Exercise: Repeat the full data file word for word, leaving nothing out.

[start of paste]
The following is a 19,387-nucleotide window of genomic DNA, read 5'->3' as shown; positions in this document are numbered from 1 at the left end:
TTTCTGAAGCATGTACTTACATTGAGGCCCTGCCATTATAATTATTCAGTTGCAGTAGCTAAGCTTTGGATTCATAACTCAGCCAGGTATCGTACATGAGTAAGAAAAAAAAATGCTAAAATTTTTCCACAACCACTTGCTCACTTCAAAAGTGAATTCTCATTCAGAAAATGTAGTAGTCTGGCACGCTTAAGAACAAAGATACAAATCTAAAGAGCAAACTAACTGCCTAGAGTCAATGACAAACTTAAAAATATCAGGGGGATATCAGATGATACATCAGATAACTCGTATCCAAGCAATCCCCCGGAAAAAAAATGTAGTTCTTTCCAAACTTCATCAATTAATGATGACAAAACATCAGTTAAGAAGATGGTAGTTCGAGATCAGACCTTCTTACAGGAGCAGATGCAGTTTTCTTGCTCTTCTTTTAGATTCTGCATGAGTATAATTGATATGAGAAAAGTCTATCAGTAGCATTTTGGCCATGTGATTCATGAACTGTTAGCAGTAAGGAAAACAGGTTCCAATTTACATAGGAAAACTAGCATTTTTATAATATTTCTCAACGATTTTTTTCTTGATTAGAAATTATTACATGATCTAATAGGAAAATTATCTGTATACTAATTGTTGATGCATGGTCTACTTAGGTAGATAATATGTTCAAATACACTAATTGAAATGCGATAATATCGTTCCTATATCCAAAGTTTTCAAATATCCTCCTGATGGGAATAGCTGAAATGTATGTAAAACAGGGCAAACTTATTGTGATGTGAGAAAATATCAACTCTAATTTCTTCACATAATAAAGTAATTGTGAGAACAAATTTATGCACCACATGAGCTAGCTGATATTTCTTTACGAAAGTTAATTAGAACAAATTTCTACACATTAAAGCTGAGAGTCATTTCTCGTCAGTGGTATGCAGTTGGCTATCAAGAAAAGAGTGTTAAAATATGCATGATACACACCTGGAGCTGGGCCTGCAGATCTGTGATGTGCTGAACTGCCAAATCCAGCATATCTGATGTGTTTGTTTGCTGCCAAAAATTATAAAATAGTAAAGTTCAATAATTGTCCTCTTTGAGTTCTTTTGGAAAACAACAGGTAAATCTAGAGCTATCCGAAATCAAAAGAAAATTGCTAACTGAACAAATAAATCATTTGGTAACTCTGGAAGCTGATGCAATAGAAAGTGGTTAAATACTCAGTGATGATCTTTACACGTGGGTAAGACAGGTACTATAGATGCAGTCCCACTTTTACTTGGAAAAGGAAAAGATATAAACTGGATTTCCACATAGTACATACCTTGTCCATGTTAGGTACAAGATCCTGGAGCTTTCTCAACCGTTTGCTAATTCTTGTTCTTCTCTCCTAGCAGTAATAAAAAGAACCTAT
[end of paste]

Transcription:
The following is a 19,387-nucleotide window of genomic DNA, read 5'->3' as shown; positions in this document are numbered from 1 at the left end:
TTTCTGAAGCATGTACTTACATTGAGGCCCTGCCATTATAATTATTCAGTTGCAGTAGCTAAGCTTTGGATTCATAACTCAGCCAGGTATCGTACATGAGTAAGAAAAAAAAATGCTAAAATTTTTCCACAACCACTTGCTCACTTCAAAAGTGAATTCTCATTCAGAAAATGTAGTAGTCTGGCACGCTTAAGAACAAAGATACAAATCTAAAGAGCAAACTAACTGCCTAGAGTCAATGACAAACTTAAAAATATCAGGGGGATATCAGATGATACATCAGATAACTCGTATCCAAGCAATCCCCCGGAAAAAAAATGTAGTTCTTTCCAAACTTCATCAATTAATGATGACAAAACATCAGTTAAGAAGATGGTAGTTCGAGATCAGACCTTCTTACAGGAGCAGATGCAGTTTTCTTGCTCTTCTTTTAGATTCTGCATGAGTATAATTGATATGAGAAAAGTCTATCAGTAGCATTTTGGCCATGTGATTCATGAACTGTTAGCAGTAAGGAAAACAGGTTCCAATTTACATAGGAAAACTAGCATTTTTATAATATTTCTCAACGATTTTTTTCTTGATTAGAAATTATTACATGATCTAATAGGAAAATTATCTGTATACTAATTGTTGATGCATGGTCTACTTAGGTAGATAATATGTTCAAATACACTAATTGAAATGCGATAATATCGTTCCTATATCCAAAGTTTTCAAATATCCTCCTGATGGGAATAGCTGAAATGTATGTAAAACAGGGCAAACTTATTGTGATGTGAGAAAATATCAACTCTAATTTCTTCACATAATAAAGTAATTGTGAGAACAAATTTATGCACCACATGAGCTAGCTGATATTTCTTTACGAAAGTTAATTAGAACAAATTTCTACACATTAAAGCTGAGAGTCATTTCTCGTCAGTGGTATGCAGTTGGCTATCAAGAAAAGAGTGTTAAAATATGCATGATACACACCTGGAGCTGGGCCTGCAGATCTGTGATGTGCTGAACTGCCAAATCCAGCATATCTGATGTGTTTGTTTGCTGCCAAAAATTATAAAATAGTAAAGTTCAATAATTGTCCTCTTTGAGTTCTTTTGGAAAACAACAGGTAAATCTAGAGCTATCCGAAATCAAAAGAAAATTGCTAACTGAACAAATAAATCATTTGGTAACTCTGGAAGCTGATGCAATAGAAAGTGGTTAAATACTCAGTGATGATCTTTACACGTGGGTAAGACAGGTACTATAGATGCAGTCCCACTTTTACTTGGAAAAGGAAAAGATATAAACTGGATTTCCACATAGTACATACCTTGTCCATGTTAGGTACAAGATCCTGGAGCTTTCTCAACCGTTTGCTAATTCTTGTTCTTCTCTCCTAGCAGTAATAAAAAGAACCTAT